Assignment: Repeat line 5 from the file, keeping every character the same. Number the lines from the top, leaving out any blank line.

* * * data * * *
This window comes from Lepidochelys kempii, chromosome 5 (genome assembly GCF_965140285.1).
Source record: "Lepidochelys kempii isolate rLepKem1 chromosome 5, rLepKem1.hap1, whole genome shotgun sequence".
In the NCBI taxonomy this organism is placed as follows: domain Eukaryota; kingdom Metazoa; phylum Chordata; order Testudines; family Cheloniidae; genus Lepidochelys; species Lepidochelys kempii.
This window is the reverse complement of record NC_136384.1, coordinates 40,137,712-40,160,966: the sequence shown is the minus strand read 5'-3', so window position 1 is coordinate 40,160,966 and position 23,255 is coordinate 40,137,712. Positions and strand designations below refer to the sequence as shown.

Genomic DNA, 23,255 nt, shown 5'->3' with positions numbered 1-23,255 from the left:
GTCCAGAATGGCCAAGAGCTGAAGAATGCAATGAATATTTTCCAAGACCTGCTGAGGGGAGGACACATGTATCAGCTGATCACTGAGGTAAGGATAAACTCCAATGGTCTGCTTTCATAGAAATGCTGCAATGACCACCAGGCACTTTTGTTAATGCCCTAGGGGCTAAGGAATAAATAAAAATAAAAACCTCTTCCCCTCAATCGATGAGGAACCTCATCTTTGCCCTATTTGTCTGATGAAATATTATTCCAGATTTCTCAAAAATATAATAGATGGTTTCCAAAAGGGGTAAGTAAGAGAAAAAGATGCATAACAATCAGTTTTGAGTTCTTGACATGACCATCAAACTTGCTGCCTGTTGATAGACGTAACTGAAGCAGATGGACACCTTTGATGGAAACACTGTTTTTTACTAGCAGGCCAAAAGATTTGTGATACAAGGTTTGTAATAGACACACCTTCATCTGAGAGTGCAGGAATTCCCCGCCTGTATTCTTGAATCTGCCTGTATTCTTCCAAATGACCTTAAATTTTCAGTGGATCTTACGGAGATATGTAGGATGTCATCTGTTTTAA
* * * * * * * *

Genomic DNA, 23,255 nt, shown 5'->3' with positions numbered 1-23,255 from the left: